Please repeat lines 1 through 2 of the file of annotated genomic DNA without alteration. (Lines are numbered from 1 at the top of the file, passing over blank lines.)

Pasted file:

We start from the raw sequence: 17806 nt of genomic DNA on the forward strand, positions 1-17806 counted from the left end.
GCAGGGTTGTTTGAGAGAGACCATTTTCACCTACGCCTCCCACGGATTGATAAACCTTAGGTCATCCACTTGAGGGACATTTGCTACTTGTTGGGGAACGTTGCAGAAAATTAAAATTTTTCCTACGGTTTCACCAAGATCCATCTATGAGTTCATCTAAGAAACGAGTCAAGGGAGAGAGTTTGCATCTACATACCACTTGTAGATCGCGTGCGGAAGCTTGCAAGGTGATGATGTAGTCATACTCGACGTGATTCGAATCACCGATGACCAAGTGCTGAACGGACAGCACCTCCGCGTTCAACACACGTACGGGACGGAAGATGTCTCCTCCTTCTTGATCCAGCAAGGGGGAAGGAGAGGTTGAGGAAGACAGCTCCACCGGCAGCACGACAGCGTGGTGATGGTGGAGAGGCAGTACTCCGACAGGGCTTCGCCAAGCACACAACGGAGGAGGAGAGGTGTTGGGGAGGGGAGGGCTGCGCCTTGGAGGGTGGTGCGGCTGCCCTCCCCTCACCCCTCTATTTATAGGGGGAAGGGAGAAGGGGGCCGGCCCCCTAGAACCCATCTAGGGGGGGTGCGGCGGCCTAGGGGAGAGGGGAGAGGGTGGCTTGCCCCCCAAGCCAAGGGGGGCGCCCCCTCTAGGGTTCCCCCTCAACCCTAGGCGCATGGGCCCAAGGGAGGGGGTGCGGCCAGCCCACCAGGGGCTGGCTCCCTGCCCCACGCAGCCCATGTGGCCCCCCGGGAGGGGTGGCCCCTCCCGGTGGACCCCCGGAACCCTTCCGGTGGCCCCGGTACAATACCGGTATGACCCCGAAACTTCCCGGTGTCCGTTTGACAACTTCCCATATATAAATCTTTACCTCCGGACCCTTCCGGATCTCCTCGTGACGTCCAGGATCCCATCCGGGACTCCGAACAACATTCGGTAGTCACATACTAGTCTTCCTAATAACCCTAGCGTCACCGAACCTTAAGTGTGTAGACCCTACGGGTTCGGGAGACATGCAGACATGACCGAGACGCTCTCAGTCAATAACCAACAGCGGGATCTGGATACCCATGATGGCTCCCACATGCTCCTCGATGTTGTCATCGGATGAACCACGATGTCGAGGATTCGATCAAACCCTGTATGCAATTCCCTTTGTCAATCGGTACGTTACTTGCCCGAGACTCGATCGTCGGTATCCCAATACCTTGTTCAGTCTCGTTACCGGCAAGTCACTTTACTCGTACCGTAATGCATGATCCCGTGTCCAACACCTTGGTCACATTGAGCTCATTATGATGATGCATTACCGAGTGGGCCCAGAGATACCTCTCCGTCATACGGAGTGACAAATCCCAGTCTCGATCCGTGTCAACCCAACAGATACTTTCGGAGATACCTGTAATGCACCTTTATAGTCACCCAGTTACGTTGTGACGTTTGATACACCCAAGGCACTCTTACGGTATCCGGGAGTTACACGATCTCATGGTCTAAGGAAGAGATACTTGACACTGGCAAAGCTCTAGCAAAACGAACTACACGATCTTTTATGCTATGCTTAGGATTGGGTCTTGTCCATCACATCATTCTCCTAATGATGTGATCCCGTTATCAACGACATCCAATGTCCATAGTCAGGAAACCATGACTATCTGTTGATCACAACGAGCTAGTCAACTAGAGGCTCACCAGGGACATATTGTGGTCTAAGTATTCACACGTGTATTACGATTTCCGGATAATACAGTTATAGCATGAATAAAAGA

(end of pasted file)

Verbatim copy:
We start from the raw sequence: 17806 nt of genomic DNA on the forward strand, positions 1-17806 counted from the left end.
GCAGGGTTGTTTGAGAGAGACCATTTTCACCTACGCCTCCCACGGATTGATAAACCTTAGGTCATCCACTTGAGGGACATTTGCTACTTGTTGGGGAACGTTGCAGAAAATTAAAATTTTTCCTACGGTTTCACCAAGATCCATCTATGAGTTCATCTAAGAAACGAGTCAAGGGAGAGAGTTTGCATCTACATACCACTTGTAGATCGCGTGCGGAAGCTTGCAAGGTGATGATGTAGTCATACTCGACGTGATTCGAATCACCGATGACCAAGTGCTGAACGGACAGCACCTCCGCGTTCAACACACGTACGGGACGGAAGATGTCTCCTCCTTCTTGATCCAGCAAGGGGGAAGGAGAGGTTGAGGAAGACAGCTCCACCGGCAGCACGACAGCGTGGTGATGGTGGAGAGGCAGTACTCCGACAGGGCTTCGCCAAGCACACAACGGAGGAGGAGAGGTGTTGGGGAGGGGAGGGCTGCGCCTTGGAGGGTGGTGCGGCTGCCCTCCCCTCACCCCTCTATTTATAGGGGGAAGGGAGAAGGGGGCCGGCCCCCTAGAACCCATCTAGGGGGGGTGCGGCGGCCTAGGGGAGAGGGGAGAGGGTGGCTTGCCCCCCAAGCCAAGGGGGGCGCCCCCTCTAGGGTTCCCCCTCAACCCTAGGCGCATGGGCCCAAGGGAGGGGGTGCGGCCAGCCCACCAGGGGCTGGCTCCCTGCCCCACGCAGCCCATGTGGCCCCCCGGGAGGGGTGGCCCCTCCCGGTGGACCCCCGGAACCCTTCCGGTGGCCCCGGTACAATACCGGTATGACCCCGAAACTTCCCGGTGTCCGTTTGACAACTTCCCATATATAAATCTTTACCTCCGGACCCTTCCGGATCTCCTCGTGACGTCCAGGATCCCATCCGGGACTCCGAACAACATTCGGTAGTCACATACTAGTCTTCCTAATAACCCTAGCGTCACCGAACCTTAAGTGTGTAGACCCTACGGGTTCGGGAGACATGCAGACATGACCGAGACGCTCTCAGTCAATAACCAACAGCGGGATCTGGATACCCATGATGGCTCCCACATGCTCCTCGATGTTGTCATCGGATGAACCACGATGTCGAGGATTCGATCAAACCCTGTATGCAATTCCCTTTGTCAATCGGTACGTTACTTGCCCGAGACTCGATCGTCGGTATCCCAATACCTTGTTCAGTCTCGTTACCGGCAAGTCACTTTACTCGTACCGTAATGCATGATCCCGTGTCCAACACCTTGGTCACATTGAGCTCATTATGATGATGCATTACCGAGTGGGCCCAGAGATACCTCTCCGTCATACGGAGTGACAAATCCCAGTCTCGATCCGTGTCAACCCAACAGATACTTTCGGAGATACCTGTAATGCACCTTTATAGTCACCCAGTTACGTTGTGACGTTTGATACACCCAAGGCACTCTTACGGTATCCGGGAGTTACACGATCTCATGGTCTAAGGAAGAGATACTTGACACTGGCAAAGCTCTAGCAAAACGAACTACACGATCTTTTATGCTATGCTTAGGATTGGGTCTTGTCCATCACATCATTCTCCTAATGATGTGATCCCGTTATCAACGACATCCAATGTCCATAGTCAGGAAACCATGACTATCTGTTGATCACAACGAGCTAGTCAACTAGAGGCTCACCAGGGACATATTGTGGTCTAAGTATTCACACGTGTATTACGATTTCCGGATAATACAGTTATAGCATGAATAAAAGA